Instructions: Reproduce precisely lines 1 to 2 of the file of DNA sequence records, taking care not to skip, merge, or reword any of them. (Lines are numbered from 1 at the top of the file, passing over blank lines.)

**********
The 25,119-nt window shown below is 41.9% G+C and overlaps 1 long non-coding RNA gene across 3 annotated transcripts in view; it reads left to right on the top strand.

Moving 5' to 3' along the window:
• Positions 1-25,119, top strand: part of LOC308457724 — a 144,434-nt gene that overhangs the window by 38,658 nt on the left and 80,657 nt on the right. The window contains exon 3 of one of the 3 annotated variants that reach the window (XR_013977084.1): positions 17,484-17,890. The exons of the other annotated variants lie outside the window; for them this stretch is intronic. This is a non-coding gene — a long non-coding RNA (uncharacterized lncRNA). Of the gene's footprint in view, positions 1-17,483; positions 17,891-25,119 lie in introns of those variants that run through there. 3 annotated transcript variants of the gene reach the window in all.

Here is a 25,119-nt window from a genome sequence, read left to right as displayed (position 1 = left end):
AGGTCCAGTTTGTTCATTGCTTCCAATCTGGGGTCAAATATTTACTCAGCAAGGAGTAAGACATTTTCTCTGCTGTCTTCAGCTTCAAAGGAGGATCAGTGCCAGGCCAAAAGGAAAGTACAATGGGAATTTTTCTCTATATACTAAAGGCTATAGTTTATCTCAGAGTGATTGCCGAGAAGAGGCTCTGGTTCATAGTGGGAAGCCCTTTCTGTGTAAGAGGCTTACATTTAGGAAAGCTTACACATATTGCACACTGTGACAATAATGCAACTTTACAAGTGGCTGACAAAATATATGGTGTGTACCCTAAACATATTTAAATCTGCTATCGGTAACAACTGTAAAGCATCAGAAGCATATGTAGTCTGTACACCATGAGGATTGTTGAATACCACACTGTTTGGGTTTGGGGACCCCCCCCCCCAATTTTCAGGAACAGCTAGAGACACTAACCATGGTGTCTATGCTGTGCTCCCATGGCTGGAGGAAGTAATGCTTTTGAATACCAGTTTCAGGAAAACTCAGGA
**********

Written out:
The 25,119-nt window shown below is 41.9% G+C and overlaps 1 long non-coding RNA gene across 3 annotated transcripts in view; it reads left to right on the top strand.

Moving 5' to 3' along the window: